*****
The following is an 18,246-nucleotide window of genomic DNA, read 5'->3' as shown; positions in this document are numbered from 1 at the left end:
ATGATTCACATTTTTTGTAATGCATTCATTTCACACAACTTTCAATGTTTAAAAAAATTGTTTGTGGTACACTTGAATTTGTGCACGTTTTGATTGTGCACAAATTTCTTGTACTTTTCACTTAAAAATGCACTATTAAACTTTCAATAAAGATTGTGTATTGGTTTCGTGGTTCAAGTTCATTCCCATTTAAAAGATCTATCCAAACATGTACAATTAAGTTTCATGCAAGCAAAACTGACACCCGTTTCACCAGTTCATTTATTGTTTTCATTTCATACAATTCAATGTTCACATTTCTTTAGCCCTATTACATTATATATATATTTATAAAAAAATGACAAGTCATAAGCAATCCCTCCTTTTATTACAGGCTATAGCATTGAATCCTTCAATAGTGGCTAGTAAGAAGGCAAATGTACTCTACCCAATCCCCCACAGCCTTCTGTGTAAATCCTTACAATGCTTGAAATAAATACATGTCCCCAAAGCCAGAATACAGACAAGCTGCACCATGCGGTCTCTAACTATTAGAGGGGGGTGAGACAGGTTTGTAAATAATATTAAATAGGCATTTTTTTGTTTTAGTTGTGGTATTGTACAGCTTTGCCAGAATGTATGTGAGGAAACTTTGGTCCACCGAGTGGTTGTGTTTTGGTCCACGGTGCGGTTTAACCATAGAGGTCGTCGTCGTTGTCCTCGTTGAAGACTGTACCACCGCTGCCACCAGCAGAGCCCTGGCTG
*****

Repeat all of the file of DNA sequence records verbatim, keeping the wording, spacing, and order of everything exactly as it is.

The following is an 18,246-nucleotide window of genomic DNA, read 5'->3' as shown; positions in this document are numbered from 1 at the left end:
ATGATTCACATTTTTTGTAATGCATTCATTTCACACAACTTTCAATGTTTAAAAAAATTGTTTGTGGTACACTTGAATTTGTGCACGTTTTGATTGTGCACAAATTTCTTGTACTTTTCACTTAAAAATGCACTATTAAACTTTCAATAAAGATTGTGTATTGGTTTCGTGGTTCAAGTTCATTCCCATTTAAAAGATCTATCCAAACATGTACAATTAAGTTTCATGCAAGCAAAACTGACACCCGTTTCACCAGTTCATTTATTGTTTTCATTTCATACAATTCAATGTTCACATTTCTTTAGCCCTATTACATTATATATATATTTATAAAAAAATGACAAGTCATAAGCAATCCCTCCTTTTATTACAGGCTATAGCATTGAATCCTTCAATAGTGGCTAGTAAGAAGGCAAATGTACTCTACCCAATCCCCCACAGCCTTCTGTGTAAATCCTTACAATGCTTGAAATAAATACATGTCCCCAAAGCCAGAATACAGACAAGCTGCACCATGCGGTCTCTAACTATTAGAGGGGGGTGAGACAGGTTTGTAAATAATATTAAATAGGCATTTTTTTGTTTTAGTTGTGGTATTGTACAGCTTTGCCAGAATGTATGTGAGGAAACTTTGGTCCACCGAGTGGTTGTGTTTTGGTCCACGGTGCGGTTTAACCATAGAGGTCGTCGTCGTTGTCCTCGTTGAAGACTGTACCACCGCTGCCACCAGCAGAGCCCTGGCTG